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andym

Government to consult on ban on 10-year-old tyres to boost road safety

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Stupid the year doesn't say much. I bought 4 good used tyres from the 60s at a french scrapyard for my 50s 2cv. I used them for 25 years without any poblem as tread use. But you should keep an eye on them.

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There have been a few cases in the PSV world of accidents being caused by the failure of old tyres (a quick internet search will show this), I recall (but can't find a link to at the moment) a vintage car which had 20 year old tyres on and one failed causing the death of the owner. 

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I suspect that there are many more failures of relatively new tires, simply because there are many more of them. Does this mean that all tires should be banned ?

Also most preserved vehicles do not travel very quickly and anyone that can't control a blowout at those speeds really should consider whether they aught to be driving.

Just my knee jerk reaction....

David

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As I understand it, a major issue is exposure to sunlight, which bakes the plasticiser out of the tyres and causes them to become less flexible.

Andy

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While a tyre can visibly have good treads and no cracking visible, no telling what the state of the tyre structure is. 

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A few years ago l had to do a H/S REPORT on tyres  and how they deteriorated with age which had become a problem with museum vehicles when a number of tyres blew out without warning  been a potential risk to visitors. After  contacting a number of tyre manufacturers they confirmed that a tyre would start to deteriorate after approximately  after six years and there was no way of stopping this as most of the deterioration took place out of sight they gave examples such as a spare  wheel that had never been fitted and had stayed in the boot for a number of years painting with tyre black only covered up the problem and did not solve it  This what l found out the vehicles l own have had  all the tyres replaced if they show the signs of cracking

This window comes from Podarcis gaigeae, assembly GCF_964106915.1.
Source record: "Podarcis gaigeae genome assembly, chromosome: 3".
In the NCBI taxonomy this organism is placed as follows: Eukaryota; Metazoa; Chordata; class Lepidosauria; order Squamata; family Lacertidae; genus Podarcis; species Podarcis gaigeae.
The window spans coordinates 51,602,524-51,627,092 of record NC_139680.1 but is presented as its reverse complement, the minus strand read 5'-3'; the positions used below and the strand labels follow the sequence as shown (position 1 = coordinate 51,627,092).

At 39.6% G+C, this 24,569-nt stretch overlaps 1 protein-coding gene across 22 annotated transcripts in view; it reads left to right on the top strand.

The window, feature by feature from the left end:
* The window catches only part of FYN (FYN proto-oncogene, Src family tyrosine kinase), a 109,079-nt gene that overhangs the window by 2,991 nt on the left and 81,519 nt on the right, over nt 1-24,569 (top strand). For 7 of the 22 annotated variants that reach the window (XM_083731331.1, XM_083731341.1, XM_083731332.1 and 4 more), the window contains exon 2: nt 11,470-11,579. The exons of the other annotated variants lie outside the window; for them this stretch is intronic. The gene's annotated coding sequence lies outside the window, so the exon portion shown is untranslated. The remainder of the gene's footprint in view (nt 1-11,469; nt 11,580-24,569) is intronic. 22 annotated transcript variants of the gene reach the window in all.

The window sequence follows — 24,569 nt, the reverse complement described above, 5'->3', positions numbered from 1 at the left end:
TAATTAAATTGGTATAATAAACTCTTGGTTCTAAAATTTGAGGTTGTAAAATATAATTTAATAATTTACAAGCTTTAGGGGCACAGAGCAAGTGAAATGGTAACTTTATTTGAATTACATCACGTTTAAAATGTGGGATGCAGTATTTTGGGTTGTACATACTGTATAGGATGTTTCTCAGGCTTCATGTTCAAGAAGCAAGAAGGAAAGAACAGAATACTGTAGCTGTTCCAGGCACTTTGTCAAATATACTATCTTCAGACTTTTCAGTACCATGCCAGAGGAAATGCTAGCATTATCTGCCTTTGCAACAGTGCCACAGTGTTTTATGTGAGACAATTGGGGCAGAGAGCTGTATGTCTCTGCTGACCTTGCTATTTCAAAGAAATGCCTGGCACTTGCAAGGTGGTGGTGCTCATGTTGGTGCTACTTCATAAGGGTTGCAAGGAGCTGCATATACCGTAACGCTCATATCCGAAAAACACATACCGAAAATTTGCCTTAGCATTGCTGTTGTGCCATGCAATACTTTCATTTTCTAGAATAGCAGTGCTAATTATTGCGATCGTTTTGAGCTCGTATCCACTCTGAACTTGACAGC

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I hate to fuel a useless debate but I honestly feel that the concept of due diligence comes into play here. In our province here in this colony we do not have an annual vehicle inspection requirement. Frankly I believe we should have it, regardless of year of manufacture or class of usage, end of discussion. As far as the standard that the vehicle should be judged by that is a different kettle of fish, basically I believe that safety is key, worn ball joints and brakes with no friction material are easy to fail a vehicle on but the vagaries of why an ex MOD Land Rover was never fitted with reversing lights isn't for me.

So, an annual inspection should be the point at which that should be revealed. We the owners are wise but a mechanic should have the technical knowledge to be able to judge, based on sensible criteria as in this province, that give a point at which a fail is required.

While we all get up tight about originality and the shade of olive drab I don't want anyone to die over a vehicle that is not safe. I would also extend that comment to include owners being inappropriate in deciding which classification of road they use when driving a vehicle that is not able to make normal road speed and thereby endangers themselves and others.

I pre apologise if I have ticked anyone off, I am told I do that, some don't hear the intonation in my voice when I type.

Our veterans fought for our freedom to say such things and be counted when we do.

 

Thanks

 

 

 

 

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9 hours ago, andym said:

As I understand it, a major issue is exposure to sunlight, which bakes the plasticiser out of the tyres and causes them to become less flexible.

Andy

I knew of some WW2 Bedford axles still with tyres fitted - vehicle scrapped 1950's  , in undergrowth but still in sun - never moved in all the years. I used to comment to the owner that the tyres still showed no visible cracking.  I used to run my finger over the treads to leave carbon black, the last time I did this was in early 1980's.  Possibly more natural rubber than butyl  ?   I would have expected any natural or early ersatz blend to crack out early  ?

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As Andy says, the rubber hardens with age, but as well as reducing the flexibility of the tyre, it also substantially reduces grip, particularly in damp or wet conditions. When I acquired my QL it was wearing original 1950's rubber which showed very little cracking, but the brakes would lock or the lorry would slide at the drop of a hat. As soon as I replaced the tyres with new rubber, this problem completely disappeared.